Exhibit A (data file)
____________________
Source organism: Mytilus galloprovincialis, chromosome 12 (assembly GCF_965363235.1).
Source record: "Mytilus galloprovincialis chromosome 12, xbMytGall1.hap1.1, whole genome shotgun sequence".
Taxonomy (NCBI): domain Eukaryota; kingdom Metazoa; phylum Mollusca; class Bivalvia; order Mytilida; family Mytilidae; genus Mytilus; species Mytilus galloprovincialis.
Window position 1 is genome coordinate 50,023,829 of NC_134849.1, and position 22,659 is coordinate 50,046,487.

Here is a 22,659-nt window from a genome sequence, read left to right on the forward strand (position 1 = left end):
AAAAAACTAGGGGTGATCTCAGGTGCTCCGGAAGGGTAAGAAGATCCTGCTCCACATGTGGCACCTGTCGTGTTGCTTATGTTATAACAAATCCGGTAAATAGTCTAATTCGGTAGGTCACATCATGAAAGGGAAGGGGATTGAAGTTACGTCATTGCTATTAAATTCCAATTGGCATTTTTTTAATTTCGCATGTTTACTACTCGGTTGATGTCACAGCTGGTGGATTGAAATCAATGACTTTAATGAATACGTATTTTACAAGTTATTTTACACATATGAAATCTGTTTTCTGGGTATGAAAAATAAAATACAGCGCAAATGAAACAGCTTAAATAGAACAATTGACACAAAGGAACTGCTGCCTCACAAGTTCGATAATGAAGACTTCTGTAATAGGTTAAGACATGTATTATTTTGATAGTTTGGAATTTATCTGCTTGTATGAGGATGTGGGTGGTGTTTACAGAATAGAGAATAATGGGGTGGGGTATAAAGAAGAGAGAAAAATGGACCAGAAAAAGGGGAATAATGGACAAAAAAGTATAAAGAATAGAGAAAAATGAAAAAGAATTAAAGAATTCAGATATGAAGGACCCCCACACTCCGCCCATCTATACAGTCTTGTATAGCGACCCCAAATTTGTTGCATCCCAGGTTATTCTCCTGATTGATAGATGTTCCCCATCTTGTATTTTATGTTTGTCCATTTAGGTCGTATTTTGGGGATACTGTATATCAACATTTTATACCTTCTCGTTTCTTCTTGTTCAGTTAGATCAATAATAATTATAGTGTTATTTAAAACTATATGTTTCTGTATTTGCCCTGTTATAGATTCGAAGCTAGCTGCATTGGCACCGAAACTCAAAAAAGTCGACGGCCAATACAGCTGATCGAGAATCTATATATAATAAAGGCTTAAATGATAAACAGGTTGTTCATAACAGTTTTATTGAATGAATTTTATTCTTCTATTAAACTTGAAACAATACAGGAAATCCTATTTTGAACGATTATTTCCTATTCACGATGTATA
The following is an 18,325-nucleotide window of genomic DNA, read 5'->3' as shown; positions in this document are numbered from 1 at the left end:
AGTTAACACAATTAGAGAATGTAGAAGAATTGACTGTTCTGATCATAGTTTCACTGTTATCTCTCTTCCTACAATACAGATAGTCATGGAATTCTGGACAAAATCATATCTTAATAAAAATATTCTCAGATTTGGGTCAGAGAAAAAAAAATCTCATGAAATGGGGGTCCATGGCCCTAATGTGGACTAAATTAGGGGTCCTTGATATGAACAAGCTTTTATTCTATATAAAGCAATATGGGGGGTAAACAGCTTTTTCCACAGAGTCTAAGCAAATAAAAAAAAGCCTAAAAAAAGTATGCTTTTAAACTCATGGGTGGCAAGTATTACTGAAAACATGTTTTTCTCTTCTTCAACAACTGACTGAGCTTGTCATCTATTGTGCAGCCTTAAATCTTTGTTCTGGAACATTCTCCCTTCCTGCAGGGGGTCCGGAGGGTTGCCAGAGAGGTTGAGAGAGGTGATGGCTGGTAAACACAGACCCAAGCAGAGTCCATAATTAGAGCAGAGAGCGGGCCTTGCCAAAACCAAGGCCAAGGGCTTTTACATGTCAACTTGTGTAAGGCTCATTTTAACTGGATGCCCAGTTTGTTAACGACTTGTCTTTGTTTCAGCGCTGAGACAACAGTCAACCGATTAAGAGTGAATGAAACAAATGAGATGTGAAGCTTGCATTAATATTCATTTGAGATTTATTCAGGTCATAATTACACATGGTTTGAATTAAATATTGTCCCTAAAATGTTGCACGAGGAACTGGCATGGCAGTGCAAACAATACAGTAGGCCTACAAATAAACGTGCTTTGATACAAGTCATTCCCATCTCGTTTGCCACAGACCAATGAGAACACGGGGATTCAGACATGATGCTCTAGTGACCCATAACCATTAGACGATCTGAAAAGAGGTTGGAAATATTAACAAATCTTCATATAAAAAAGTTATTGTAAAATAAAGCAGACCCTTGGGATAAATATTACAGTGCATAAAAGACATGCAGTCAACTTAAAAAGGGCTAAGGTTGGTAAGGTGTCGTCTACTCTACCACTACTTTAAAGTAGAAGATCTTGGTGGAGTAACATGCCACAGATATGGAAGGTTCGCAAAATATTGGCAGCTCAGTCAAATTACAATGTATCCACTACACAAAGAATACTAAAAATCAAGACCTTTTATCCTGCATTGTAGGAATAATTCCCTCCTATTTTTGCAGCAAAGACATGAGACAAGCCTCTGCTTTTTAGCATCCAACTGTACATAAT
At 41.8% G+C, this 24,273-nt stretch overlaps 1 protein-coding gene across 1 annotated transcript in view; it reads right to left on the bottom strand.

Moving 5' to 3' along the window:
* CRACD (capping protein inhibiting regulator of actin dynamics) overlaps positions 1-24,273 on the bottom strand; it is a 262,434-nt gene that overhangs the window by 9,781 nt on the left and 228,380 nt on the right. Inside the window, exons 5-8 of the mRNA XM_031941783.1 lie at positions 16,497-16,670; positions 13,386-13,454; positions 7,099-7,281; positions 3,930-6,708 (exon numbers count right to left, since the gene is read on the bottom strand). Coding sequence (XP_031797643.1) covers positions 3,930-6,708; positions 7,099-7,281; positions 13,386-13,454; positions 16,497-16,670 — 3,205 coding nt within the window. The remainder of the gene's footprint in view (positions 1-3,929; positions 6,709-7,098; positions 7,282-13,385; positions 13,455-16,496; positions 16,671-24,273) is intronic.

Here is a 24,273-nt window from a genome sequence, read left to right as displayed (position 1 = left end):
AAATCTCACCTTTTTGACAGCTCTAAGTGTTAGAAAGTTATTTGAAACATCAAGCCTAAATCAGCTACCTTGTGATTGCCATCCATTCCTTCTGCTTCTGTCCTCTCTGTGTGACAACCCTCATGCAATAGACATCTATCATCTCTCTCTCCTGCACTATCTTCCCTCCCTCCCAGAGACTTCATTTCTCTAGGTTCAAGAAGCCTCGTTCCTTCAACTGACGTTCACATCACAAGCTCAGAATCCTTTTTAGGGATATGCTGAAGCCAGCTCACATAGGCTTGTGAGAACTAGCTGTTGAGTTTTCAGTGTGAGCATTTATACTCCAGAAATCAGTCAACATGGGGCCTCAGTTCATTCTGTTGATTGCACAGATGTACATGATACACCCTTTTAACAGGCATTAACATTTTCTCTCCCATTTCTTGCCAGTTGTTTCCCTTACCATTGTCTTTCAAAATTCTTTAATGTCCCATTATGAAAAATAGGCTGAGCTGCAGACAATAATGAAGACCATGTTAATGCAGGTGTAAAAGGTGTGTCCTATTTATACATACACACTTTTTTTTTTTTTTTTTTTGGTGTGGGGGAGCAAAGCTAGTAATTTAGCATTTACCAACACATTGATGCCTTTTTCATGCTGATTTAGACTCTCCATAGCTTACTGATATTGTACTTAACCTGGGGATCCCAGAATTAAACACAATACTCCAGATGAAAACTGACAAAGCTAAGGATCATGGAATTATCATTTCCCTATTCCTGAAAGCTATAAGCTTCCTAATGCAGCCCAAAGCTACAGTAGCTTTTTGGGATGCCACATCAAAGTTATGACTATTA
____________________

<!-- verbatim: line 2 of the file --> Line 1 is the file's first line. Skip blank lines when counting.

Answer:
Source record: "Mytilus galloprovincialis chromosome 12, xbMytGall1.hap1.1, whole genome shotgun sequence".